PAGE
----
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Baby growth charts and how to use them

baby at doctor's appointment

Growth monitoring is an essential part of a child’s health care, from birth through adolescence. Your child’s growth will be monitored on a growth curve at each check-up and their growth will be classified according to a certain percentile. Understanding percentile curves and how they are created will help you understand your child’s growth patterns.

While each child has their own set of genetic markers that make up a growth profile, sudden major changes or deviations from a typical growth curve percentile should be investigated, tracked, and treated if an underlying cause is found. Your health professional will determine when and how to intervene. 

Understanding growth curves                                                                                

Growth curves are the accepted manner in which to keep track of the evolution of height and weight. Most children will stay within their percentile profile growing at a predictable rate, creating a curve along with the growth chart. By comparing your baby’s measurements –length and weight– to those of other children the same age and sex, and to these same measurements from previous checkups, your child’s doctor can determine whether your baby is growing in a healthy way. 

What do percentiles mean? 

Percentiles are used to understand and interpret data, including test scores, health indicators, and other measurements. When it comes to your baby’s growth, percentile numbers indicate what proportion of a certain set is below that percentile number. 


For example, if your child’s weight and/or height is at the 60th percentile line, that means that out of every hundred children of his age, 60 will be smaller than they are and 40 will be larger. Similarly, a child who is at the 90th percentile of growth will be larger than 90% of other children and smaller than 10%.

Who determines the growth curves and percentiles?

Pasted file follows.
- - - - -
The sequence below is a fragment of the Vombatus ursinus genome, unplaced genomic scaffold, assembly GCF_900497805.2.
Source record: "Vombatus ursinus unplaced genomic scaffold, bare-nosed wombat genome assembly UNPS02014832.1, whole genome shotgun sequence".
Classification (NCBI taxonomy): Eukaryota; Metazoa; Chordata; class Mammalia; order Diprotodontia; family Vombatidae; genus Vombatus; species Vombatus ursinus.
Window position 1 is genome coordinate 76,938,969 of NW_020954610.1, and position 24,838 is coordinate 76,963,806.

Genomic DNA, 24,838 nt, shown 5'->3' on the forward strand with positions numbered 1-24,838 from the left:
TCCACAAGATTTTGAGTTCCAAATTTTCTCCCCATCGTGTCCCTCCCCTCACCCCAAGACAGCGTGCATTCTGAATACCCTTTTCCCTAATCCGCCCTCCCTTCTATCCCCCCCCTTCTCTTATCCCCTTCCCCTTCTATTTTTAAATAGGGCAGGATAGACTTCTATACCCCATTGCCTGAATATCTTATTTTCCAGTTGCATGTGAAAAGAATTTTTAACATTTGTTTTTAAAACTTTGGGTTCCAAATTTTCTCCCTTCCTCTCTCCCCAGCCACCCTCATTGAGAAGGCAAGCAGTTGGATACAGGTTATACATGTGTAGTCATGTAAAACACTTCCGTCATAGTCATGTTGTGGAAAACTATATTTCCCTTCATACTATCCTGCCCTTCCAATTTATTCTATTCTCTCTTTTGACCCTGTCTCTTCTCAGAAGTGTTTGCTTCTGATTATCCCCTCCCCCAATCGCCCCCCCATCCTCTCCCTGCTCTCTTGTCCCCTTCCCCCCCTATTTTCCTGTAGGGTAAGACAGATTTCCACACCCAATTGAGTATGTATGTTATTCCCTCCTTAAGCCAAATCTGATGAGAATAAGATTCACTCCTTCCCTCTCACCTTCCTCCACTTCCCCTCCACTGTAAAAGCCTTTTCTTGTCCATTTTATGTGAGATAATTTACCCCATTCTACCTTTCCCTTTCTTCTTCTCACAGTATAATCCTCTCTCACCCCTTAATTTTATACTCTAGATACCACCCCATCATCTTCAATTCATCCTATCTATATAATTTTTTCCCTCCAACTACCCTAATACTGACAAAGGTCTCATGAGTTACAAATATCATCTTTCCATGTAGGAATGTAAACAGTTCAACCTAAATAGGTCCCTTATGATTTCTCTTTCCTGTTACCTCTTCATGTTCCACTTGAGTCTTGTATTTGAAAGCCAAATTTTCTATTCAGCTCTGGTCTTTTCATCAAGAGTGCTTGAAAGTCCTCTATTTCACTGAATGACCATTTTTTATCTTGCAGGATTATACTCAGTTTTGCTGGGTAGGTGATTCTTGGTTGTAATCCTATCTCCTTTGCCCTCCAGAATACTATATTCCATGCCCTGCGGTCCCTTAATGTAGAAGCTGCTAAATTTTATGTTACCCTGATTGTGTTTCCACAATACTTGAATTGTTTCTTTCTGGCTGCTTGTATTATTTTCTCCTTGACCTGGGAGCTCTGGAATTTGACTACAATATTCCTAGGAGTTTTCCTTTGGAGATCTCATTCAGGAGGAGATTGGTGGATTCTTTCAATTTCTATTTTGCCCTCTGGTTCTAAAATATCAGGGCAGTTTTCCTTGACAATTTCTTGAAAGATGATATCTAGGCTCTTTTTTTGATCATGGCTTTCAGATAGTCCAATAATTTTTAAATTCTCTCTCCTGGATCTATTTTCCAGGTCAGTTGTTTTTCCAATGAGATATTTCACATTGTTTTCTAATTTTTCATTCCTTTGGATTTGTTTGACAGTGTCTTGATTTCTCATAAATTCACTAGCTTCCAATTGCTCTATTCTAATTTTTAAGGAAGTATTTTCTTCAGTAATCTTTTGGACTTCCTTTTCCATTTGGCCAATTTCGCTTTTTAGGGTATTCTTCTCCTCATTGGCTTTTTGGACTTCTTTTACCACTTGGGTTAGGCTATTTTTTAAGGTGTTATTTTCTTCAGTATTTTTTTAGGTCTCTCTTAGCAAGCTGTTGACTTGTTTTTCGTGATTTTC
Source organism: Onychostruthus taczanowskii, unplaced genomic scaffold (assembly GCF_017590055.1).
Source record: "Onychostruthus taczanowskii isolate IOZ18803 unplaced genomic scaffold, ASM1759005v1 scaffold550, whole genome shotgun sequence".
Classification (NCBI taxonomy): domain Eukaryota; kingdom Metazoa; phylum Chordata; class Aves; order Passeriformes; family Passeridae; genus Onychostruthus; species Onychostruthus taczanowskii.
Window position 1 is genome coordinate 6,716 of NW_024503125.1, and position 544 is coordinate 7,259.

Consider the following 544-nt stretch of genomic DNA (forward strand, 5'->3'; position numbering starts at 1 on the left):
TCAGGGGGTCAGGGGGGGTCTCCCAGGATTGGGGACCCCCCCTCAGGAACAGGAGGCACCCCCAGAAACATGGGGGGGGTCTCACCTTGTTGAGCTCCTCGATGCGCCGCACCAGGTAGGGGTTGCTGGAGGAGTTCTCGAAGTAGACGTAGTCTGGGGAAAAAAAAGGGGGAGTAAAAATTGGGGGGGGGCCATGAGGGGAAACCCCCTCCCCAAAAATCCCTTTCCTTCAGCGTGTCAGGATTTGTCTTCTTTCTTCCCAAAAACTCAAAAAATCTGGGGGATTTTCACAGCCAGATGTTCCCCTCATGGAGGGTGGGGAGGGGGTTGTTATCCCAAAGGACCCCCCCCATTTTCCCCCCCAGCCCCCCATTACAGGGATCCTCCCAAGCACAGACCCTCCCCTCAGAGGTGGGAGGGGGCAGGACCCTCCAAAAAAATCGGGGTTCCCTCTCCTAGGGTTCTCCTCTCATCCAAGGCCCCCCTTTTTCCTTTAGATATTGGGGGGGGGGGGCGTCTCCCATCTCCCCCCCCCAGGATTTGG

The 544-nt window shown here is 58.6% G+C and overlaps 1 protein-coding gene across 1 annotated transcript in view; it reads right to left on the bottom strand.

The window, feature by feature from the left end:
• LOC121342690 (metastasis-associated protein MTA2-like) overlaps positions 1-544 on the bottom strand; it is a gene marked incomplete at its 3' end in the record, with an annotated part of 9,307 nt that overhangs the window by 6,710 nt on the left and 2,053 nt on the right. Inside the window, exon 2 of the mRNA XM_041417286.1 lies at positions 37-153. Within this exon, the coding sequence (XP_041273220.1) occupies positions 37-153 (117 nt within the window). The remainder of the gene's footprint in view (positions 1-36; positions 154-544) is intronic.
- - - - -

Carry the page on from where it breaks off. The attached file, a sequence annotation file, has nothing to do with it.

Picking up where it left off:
Growth charts are made by official bodies, specifically, the World Health Organization (WHO) and the Center for Disease Control (CDC). Many professionals in the United States use the WHO’s growth chart to monitor infants ages 0 to 2 years of age, and the CDC growth chart to monitor children older than 2 years.

What happens when my baby’s growth deviates from percentile curves from one checkup to the next?

A growth curve grid is used to map out the typical growth patterns. When your child deviates minimally from that curve there is generally no cause for concern. For example, going from the 80th the 70th percentile and then back to the 80th percentile at different intervals. Your health professional may become concerned or suggest intervention if your child’s percentile jumps two or more growth curves (for example, moving 10 or 20 points up or down in height or weight for two or more checkups).

Even though growth charts are an important indicator of healthy development, it doesn’t matter if your baby is on the 20th percentile or the 90th percentile, as final height and weight are greatly influenced by genetics. So, parents shouldn’t stress about a child’s position on the growth chart as long as they are developing normally and growing according to a consistent curve. As always, it’s best to consult with and follow your health professional’s advice and counsel regarding your child’s growth and weight.

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